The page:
bob friel

Dollars and the Senses: The Economics of Wildlife Watching

By Bob Friel

Half a century into the Digital Age it sometimes feels like we’re evolving from animals to house plants, rooted to our chairs and sustained only by the light of glowing screens. Americans, though, are traditionally outdoorsy types, and the latest survey from the U.S. Fish & Wildlife Service (USFWS) proves that omnipresent electronic devices have not killed our desire to get outside.

USFWS’s National Survey of Fishing, Hunting, and Wildlife-Associated Recreation is completed every five years to gauge the economic impact of certain outdoor activities. The most recent figures show that 35.8 million Americans over the age of 16 fished, and 11.5 million of them hunted in 2016. Those are impressive numbers, and hunters and fishers have long done a good job of using their economic clout to lobby for laws and regulations that benefit their pursuits—and, often, to protect the natural areas they use.

Less organized are those who fall under the “Wildlife-Associated Recreation” segment. The survey doesn’t tally anyone under this column if they’re headed outside to bike or run or kayak or camp; it counts only those Americans who say they specifically go out to find and observe wildlife.

These are the birdwatchers, whale watchers, bug lovers, tide poolers, scuba diving fish watchers, wildlife photographers and other critter hounds among us. And whether we’re simply enjoying backyard hummingbirds, watching orcas from a rocky bluff, or off on a bucketlisted trek up a salmon stream to see grizzlies, there are a whole lot of us out there.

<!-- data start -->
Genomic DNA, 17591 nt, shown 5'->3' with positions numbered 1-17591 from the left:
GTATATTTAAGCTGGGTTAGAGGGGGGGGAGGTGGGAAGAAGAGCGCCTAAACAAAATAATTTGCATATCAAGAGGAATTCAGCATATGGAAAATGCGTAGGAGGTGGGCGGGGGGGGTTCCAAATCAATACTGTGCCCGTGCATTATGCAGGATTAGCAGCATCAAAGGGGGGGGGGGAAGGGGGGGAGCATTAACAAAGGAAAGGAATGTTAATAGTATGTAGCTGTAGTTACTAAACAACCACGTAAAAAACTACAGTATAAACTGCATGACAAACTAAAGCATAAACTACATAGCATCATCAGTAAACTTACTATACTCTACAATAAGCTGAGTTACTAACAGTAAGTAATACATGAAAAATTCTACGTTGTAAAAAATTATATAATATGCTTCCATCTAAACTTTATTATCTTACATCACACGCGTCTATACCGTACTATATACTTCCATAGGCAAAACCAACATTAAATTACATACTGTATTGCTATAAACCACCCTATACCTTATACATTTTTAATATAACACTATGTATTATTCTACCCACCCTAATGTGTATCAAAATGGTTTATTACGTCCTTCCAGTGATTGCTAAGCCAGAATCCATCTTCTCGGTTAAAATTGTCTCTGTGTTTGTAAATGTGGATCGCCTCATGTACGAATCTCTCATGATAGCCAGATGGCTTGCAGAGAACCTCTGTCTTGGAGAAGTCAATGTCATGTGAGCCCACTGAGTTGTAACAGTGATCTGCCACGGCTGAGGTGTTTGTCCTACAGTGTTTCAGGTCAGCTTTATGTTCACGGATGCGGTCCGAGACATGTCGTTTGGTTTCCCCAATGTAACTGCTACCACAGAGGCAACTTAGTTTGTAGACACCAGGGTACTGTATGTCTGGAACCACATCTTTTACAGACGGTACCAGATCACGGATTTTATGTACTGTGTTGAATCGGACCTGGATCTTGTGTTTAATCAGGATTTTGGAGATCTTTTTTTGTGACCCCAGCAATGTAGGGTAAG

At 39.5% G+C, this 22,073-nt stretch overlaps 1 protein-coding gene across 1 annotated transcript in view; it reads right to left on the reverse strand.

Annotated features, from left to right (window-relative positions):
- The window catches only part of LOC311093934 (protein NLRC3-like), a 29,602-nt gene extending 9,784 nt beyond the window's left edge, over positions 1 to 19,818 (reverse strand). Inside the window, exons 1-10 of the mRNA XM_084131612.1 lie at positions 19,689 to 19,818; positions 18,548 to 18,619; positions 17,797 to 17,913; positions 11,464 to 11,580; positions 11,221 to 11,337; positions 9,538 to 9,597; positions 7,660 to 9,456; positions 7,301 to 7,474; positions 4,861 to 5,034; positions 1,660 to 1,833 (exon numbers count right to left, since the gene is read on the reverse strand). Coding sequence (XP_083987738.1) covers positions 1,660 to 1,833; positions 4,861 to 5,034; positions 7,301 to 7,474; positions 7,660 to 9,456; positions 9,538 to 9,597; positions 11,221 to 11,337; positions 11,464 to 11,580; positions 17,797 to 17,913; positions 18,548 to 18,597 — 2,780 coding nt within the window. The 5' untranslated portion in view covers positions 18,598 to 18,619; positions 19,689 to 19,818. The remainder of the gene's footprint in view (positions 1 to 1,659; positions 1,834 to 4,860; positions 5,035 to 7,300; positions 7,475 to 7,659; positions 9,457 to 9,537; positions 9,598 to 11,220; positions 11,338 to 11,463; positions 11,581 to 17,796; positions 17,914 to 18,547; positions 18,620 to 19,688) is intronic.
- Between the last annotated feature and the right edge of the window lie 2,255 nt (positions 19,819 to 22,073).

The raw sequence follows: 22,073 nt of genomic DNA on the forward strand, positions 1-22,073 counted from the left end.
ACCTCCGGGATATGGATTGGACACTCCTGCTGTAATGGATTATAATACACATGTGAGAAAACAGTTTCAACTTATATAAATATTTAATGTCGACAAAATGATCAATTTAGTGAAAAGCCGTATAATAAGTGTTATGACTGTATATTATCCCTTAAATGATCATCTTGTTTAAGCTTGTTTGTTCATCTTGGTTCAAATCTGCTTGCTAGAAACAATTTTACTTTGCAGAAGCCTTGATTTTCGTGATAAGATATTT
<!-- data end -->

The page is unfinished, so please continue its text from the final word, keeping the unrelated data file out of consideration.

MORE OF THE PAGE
The USFWS reports that, in 2016, 86 million Americans ventured out to look for wildlife (the cutoff at age 16 means that’s certainly an undercount). And those wildlife voyeurs spent $75.9 billion just to watch, which is almost three times what hunters spent and nearly $30 billion more than recreational fishers.

Perhaps even more surprising to find out, in today’s digital parlance, wildlife watching is trending! Since the last study, overall participation is up 20% and expenditures are up 28%.

As SeaDoc’s recent study on the money generated locally just by our Salish Sea scuba divers shows, the monetary value of having functional ecosystems filled with watchable wildlife is enormous.

Billions of dollars and thousands of supported jobs aside, wildlife watching is proven to benefit—mentally and physically—anyone willing to uproot and unplug for a dose of the outdoors. People living around the Salish Sea normally cite the region’s natural attractions as a primary benefit of living here.